— This is the script of CNBC's news report for China's CCTV on March 11, Wednesday.
Money is moving around the world faster than ever. And millionaires, it turns out, are becoming just as global.
According to a new study from global real estate consultant Knight Frank along with Fragomen, more millionaires are looking for homes in other countries.
Their interests range from pied-a-terres to beach homes. A growing number are also looking for primary residences to move their families entirely and obtain new citizenship.
So where are millionaires moving from and going to to?
According to the study, India, 27 percent of its millionaires left the country in the last 10 years. Russia lost 17 percent and 76,200 Chinese millionaires exited the country between 2003 and 2013. That's 15 percent of its total millionaire population.
We've been also seeing the rich moving out of the developed countries too. France, for example, lost 31,700 millionaires which is 13 percent of its total. Apart from that, we have a record number of Americans who gave up their citizenships in 2014.
But, what can you buy with one million dollars, a million dollars isn't what it used to be, especially in the world's luxury real estate markets.
According to a new survey from Knight-Frank, $1 million buys you only 17 square meters in Monaco, the world's most expensive real estate market as measured by average cost per square foot.
Hong Kong ranked second, with $1 million buying you only 20 square meters and in London, you'll get just a wee bit more for $1 million, or about 21 square meters.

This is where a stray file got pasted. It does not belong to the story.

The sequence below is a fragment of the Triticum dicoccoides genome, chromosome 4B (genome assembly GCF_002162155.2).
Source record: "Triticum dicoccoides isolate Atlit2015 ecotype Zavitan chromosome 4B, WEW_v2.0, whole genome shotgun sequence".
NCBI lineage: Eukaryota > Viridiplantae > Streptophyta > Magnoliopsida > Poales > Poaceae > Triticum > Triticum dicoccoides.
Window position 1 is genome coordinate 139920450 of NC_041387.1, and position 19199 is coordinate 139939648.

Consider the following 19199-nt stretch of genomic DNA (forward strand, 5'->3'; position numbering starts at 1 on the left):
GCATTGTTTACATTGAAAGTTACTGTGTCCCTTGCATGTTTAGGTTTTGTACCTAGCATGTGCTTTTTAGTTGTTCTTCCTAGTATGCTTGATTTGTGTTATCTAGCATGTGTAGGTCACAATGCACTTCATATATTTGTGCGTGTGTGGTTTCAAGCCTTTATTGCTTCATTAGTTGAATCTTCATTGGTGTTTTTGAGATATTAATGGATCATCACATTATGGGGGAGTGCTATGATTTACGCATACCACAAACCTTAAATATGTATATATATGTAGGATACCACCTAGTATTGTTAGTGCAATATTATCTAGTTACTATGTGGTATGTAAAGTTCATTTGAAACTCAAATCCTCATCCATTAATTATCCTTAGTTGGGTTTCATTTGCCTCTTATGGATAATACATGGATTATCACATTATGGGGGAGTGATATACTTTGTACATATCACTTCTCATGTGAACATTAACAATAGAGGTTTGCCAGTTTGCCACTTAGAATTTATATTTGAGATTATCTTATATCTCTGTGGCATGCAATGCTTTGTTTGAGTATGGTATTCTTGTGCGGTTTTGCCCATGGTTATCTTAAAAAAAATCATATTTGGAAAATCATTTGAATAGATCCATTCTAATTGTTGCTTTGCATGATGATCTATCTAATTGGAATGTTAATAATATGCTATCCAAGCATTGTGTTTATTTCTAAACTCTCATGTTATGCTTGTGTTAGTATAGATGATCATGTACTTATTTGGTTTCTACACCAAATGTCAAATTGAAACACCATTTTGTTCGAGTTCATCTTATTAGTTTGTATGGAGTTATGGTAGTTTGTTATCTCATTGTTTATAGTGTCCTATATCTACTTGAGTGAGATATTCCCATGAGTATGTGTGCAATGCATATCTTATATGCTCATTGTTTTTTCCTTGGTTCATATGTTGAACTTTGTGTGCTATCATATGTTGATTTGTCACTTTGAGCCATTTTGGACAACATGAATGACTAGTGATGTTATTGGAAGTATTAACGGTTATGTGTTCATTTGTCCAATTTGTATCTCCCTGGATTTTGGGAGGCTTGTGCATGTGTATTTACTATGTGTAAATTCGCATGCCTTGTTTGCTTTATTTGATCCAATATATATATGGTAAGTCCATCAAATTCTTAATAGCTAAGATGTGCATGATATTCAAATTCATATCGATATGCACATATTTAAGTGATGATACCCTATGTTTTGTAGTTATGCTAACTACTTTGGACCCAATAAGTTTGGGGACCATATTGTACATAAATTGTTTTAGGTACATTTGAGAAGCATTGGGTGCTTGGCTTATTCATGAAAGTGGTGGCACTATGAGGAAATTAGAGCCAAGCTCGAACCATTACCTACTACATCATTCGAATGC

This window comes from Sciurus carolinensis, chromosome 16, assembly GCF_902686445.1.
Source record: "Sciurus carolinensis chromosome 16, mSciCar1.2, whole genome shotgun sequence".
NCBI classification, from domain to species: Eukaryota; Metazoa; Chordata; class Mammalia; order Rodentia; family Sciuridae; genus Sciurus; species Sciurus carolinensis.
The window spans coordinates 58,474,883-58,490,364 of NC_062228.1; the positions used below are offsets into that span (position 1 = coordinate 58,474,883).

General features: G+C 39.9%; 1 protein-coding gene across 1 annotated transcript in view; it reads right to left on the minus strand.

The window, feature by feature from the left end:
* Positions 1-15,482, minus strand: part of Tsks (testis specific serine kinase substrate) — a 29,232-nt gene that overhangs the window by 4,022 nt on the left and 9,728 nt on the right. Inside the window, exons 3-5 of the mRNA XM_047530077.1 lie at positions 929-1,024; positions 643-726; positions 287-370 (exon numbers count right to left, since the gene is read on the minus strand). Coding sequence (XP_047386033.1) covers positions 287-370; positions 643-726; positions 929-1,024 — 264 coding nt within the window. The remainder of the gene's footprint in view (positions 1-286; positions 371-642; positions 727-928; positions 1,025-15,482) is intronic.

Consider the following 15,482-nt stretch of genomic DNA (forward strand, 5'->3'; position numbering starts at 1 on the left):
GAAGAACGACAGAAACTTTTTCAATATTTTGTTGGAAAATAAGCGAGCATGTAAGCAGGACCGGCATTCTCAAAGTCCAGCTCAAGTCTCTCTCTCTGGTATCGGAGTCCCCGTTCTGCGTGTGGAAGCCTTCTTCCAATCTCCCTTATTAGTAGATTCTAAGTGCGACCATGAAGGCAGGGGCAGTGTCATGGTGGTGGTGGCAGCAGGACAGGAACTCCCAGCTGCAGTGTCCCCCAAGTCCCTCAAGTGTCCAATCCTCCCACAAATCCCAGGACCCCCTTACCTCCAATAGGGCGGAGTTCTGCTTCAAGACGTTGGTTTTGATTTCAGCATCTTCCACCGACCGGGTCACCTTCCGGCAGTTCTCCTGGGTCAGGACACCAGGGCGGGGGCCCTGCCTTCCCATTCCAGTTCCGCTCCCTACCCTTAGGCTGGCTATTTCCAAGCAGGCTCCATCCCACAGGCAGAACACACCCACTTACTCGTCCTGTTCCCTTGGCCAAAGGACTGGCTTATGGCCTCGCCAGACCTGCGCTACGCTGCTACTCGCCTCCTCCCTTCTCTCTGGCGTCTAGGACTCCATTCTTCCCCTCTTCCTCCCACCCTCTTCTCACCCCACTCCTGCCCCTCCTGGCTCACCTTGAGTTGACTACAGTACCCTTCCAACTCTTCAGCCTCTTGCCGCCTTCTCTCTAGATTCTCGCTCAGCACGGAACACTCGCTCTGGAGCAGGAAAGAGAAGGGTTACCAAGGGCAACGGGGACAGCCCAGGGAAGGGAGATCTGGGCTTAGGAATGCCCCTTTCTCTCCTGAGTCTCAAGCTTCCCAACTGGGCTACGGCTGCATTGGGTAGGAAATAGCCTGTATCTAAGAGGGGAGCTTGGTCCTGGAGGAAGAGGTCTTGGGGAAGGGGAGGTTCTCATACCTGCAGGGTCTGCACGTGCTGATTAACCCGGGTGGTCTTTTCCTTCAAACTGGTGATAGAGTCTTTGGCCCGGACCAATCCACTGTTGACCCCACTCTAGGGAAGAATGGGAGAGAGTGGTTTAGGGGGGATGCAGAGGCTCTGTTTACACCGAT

New York ranked fourth, with $1 million getting you a whopping 34 square meters, which is, of course, luxurious compared to the city's new micro apartments.
Cape Town, South Africa, and Dubai are still the real bargains when it comes to luxury real estate around the world.
A $1 million gets you 204 square meters, in Cape Town.
When it comes to price growth, New York topped the list for prime property worldwide, jumped 18 percent in 2014.
Aspen, Colorado, ranked second, with prices up 16 percent. Bali, Indonesia; Istanbul and Abu Dhabi rounded out the top five price gainers.
Europe didn't fare well due to the economic slowdown, regulations and taxes.
Lack of Russian buyers and political turmoil rattled property markets. Posh locales such as St. Moritz, Switzerland; Cap Ferrat, France; Paris and Milan all saw declines.
The most popular place for millionaires to land is the United Kingdom.
According to the study, the U.K. gained 114,100 millionaires between 2003 and 2013, making up 14 percent of the country's millionaire total.
Singapore gained 45,000, or 20 percent of its total, while Australia gained 22,200, or 14 percent.
CNBC's Qian Chen, reporting from Singapore.